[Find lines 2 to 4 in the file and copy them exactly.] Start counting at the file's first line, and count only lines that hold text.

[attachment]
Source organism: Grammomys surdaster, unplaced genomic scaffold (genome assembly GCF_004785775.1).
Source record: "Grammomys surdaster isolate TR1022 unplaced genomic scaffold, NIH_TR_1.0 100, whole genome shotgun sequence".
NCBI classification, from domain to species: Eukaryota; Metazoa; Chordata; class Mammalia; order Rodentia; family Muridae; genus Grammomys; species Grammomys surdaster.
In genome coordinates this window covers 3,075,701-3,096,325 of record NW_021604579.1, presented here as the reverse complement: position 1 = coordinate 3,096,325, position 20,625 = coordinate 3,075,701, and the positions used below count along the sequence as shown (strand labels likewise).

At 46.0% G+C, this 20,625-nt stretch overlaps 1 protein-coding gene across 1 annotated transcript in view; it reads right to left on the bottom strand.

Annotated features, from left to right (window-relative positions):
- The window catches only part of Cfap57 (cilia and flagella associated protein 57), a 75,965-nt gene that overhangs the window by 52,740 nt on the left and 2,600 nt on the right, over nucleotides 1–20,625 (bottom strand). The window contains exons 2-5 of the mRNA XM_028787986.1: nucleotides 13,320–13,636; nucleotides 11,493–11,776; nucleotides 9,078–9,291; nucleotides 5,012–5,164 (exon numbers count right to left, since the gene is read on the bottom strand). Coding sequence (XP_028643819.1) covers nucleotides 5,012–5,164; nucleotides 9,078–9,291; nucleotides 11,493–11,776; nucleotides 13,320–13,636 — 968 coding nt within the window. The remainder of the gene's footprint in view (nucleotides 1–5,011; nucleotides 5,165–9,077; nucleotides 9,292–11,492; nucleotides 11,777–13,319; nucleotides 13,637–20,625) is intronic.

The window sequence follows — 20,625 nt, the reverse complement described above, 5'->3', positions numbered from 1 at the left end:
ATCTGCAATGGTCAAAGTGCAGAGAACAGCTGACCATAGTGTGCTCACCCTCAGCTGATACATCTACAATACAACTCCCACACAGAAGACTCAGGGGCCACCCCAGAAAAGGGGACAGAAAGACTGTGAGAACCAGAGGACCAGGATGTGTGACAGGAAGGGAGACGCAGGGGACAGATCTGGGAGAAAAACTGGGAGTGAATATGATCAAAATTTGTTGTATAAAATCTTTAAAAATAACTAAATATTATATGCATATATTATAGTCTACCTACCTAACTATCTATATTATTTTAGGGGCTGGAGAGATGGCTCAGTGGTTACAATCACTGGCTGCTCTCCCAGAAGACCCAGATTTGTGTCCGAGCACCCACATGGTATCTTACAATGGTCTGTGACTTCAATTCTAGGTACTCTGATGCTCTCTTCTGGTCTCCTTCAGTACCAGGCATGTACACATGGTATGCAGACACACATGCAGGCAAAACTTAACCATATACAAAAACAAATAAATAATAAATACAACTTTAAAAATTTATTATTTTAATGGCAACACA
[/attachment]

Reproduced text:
Source record: "Grammomys surdaster isolate TR1022 unplaced genomic scaffold, NIH_TR_1.0 100, whole genome shotgun sequence".
NCBI classification, from domain to species: Eukaryota; Metazoa; Chordata; class Mammalia; order Rodentia; family Muridae; genus Grammomys; species Grammomys surdaster.
In genome coordinates this window covers 3,075,701-3,096,325 of record NW_021604579.1, presented here as the reverse complement: position 1 = coordinate 3,096,325, position 20,625 = coordinate 3,075,701, and the positions used below count along the sequence as shown (strand labels likewise).